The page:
The French are smelly, vulgar, racist and oversexed, or so it would seem based on “2 Days in New York,” a scattershot culture-clash comedy that goes down like yesterday’s foie gras. Likely aware of the Woody Allen comparisons that attended 2007’s “2 Days in Paris,” writer-director-star Julie Delpy tries to push them further with this Gotham-set sequel, in which her adorably harried alter ego receives a visit from her seriously obnoxious Parisian family. Considering its predecessor grossed nearly $20 million worldwide, this gallery of Gallic grotesques could parlay its broad sensibility and Chris Rock’s co-starring role into robust returns.
In its first and last resemblance to Arnaud Desplechin’s dysfunctional-family dramedy “A Christmas Tale,” “2 Days in New York” kicks off with a puppet-show prologue that unfurls a mildly complex family history. Photographer-artist Marion (Delpy) is no longer with Jack, the old b.f. with whom she spent “2 Days in Paris,” but she still lives in New York with their toddler son and a new beau, radio talkshow host Mingus (Rock), who has a young daughter of his own from a previous relationship.
The couple’s generally happy cohabitation hits the rocks once Marion’s boisterous, non-English-speaking father (Albert Delpy, the real deal) shows up along with her immature younger sister, Rose (Alexia Landeau, who co-scripted), and Rose’s sleazy b.f., Manu (Alex Nahon), who inconveniently happens to be Marion’s ex. Unbearable relatives are a universal comedy staple, but few have been this calculated to annoy from frame one.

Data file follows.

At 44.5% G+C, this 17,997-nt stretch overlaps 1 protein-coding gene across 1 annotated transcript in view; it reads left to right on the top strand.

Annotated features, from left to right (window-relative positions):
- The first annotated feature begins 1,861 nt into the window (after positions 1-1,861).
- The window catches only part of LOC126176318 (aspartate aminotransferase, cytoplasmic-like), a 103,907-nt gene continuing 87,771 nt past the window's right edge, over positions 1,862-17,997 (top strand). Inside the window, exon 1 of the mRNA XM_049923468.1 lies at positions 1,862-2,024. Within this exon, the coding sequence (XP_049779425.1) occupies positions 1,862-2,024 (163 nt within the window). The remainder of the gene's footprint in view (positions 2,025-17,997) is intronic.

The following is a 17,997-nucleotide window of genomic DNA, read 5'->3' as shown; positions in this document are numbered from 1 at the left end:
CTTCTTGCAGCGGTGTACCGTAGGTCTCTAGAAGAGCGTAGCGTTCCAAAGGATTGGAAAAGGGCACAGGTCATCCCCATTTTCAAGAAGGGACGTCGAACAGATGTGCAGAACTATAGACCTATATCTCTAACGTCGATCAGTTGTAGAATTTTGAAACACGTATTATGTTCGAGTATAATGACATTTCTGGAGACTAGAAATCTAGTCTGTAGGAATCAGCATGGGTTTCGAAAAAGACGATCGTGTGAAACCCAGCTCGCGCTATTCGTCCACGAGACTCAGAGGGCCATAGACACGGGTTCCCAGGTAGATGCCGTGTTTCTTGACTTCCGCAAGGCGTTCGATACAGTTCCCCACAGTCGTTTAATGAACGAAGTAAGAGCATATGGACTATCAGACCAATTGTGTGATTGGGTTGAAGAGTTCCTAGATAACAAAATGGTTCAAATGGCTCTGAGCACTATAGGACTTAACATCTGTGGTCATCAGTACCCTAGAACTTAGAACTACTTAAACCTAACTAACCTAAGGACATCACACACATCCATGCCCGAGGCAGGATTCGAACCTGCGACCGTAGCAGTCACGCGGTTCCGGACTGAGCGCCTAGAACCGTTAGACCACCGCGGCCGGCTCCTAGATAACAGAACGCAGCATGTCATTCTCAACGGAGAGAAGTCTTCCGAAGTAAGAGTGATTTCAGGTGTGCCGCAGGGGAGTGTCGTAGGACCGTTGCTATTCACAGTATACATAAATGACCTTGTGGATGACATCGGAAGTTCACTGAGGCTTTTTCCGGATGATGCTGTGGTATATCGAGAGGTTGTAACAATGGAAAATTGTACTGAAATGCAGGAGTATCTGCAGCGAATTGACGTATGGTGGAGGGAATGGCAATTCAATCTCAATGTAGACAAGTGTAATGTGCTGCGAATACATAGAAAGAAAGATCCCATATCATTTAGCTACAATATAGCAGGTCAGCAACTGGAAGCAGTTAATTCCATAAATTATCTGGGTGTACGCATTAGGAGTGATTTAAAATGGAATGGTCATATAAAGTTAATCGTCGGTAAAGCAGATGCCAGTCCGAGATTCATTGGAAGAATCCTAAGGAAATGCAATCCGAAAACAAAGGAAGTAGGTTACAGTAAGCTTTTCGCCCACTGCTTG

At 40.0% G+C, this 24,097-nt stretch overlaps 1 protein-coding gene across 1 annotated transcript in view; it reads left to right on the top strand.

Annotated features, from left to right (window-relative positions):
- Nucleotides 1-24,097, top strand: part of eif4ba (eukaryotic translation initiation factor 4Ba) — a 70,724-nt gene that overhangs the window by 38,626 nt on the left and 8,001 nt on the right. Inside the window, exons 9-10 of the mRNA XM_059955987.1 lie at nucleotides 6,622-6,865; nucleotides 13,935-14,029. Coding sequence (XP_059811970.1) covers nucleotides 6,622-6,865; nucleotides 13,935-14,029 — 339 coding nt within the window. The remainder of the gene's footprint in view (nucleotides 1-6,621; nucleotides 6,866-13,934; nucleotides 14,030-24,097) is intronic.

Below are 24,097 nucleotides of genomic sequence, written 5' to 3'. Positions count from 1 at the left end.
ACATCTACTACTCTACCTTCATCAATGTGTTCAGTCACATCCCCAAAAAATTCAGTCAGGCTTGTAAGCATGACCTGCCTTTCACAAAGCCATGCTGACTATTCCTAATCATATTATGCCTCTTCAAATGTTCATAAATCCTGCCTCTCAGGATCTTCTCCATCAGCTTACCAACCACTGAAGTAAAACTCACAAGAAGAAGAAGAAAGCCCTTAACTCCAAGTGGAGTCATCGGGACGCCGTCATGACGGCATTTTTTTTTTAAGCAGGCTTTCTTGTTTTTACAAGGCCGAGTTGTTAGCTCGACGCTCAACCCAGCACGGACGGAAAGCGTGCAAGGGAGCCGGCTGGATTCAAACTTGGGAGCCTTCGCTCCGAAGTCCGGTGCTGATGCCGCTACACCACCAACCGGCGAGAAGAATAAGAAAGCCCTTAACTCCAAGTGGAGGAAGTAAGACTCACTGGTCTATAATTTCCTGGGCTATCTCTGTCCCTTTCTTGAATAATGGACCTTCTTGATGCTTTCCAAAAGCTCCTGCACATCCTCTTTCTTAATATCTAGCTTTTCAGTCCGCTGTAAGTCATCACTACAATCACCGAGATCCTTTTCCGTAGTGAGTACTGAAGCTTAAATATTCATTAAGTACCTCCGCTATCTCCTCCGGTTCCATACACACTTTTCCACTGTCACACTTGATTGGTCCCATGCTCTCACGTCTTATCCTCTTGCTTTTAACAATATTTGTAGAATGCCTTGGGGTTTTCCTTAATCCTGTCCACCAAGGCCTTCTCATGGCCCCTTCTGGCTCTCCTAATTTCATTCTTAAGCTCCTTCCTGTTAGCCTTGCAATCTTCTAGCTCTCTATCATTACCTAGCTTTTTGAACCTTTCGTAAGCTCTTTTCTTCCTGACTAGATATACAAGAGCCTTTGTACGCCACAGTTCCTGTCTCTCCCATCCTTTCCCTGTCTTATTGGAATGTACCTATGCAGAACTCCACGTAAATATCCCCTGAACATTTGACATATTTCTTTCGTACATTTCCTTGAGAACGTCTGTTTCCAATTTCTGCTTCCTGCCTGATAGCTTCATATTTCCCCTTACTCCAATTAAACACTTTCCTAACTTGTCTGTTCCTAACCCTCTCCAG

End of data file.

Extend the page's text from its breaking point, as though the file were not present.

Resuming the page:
Dad’s attempt to smuggle 30 pounds of Parisian sausage and cheese through customs is merely the first in barrage of unfunny gags, one-liners and extended routines predicated on the general incorrigibility of the French, especially in cramped quarters. Manu drops casually insensitive remarks about black people in front of Mingus. Rose slinks about the apartment practically naked, to the private delight of a visiting neighbor (Dylan Baker), and picks vicious, hair-pulling fights with Marion. Somewhere between Manu and Rose smoking a joint in the elevator and using an electric toothbrush as a sex toy, viewers may feel ready to check out permanently.
But there’s more to come, as the film lurches from arguments around the dinner table to the climactic opening of Marion’s latest exhibit, where the combination of family pressures and personal insecurities push her to the breaking point. Delpy lays the foundation for a massive meltdown, and even more so than in “2 Days in Paris,” she gropes for a pensive, voiceover-heavy resolution ill suited to the film’s dominant mode of strained, stereotypical humor.
Delpy is bold enough to squelch her natural screen appeal by playing Marion as a flighty, hot-blooded, self-conscious bundle of nerves, though Mingus rightly acknowledges, in the film’s most perceptive line, that his g.f. may be many things, but at least she’s never cold. For his part, Rock (who previously displayed an affinity for French fare with his English-language Eric Rohmer adaptation “I Think I Love My Wife”) reps an agreeably offbeat casting choice as the piece’s designated straight man, though watching him plow his way through a series of disgusted reaction shots makes one yearn for the actor-comedian’s own material.
Rough-edged tech credits are in line with the picture’s intended frenetic atmosphere, though a sense of fully inhabited, Altmanesque spontaneity — or, for that matter, Allen-esque wit — never materializes. A late-breaking cameo by a notorious fixture of the American independent film scene is good for a laugh.